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Can Children's Deaths Be Prevented in Emergency Rooms? Study Provides Insight

child in an emergency room ER

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Key Takeaways

  • Emergency departments that are prepared to see kids have lower mortality rates than those that are ill-prepared.
  • More than 1,400 children’s deaths could have been prevented if hospital emergency departments had adopted pediatric care readiness standards.
  • Children with injuries seen in high-readiness departments have a 60% lower chance of dying in the hospital, while children with a medical illness have a 76% lower chance of dying. 

New research indicates emergency departments that are prepared to see children—or have a high degree of pediatric readiness—have lower mortality rates among pediatric patients than those that are ill-prepared. This is according to a study funded by the National Institutes of Health.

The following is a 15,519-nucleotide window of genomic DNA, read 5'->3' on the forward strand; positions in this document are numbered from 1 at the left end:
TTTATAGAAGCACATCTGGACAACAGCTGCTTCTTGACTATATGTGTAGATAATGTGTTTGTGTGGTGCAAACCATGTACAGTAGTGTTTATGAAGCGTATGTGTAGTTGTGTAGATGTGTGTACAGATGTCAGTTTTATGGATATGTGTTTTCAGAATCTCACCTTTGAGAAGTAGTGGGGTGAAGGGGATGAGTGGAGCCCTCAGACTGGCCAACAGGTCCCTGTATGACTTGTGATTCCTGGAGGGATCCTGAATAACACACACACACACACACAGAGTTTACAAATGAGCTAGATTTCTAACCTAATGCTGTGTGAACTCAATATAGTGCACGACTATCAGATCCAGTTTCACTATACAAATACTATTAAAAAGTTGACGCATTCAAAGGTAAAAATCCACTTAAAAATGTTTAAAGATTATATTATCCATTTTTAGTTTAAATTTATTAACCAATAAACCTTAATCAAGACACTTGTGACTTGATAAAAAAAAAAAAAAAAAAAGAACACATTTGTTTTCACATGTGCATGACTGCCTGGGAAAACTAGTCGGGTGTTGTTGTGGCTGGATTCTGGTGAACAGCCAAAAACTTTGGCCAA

"The initial care a child gets at the ER sets them on a pathway to survival, or not making it," says Craig Newgard, MD, MPH, the lead researcher on the study and the director of the Center for Policy and Research in Emergency Medicine (CPREM).

In fact, those first 24 hours are crucial, Dr. Newgard says. Even if a child is later transferred to a more-prepared emergency department, the first emergency room they visit plays a critical role in their survival. That's why it is so important that all hospitals be prepared in order to save kids' lives.

Lower Chance of Children Dying in Prepared ERs

Children make up more than 30 million emergency department visits each year, with more than 97% of those visits in non-children’s hospitals. Yet, previous studies have shown that hospitals' pediatric readiness varies widely in the U.S.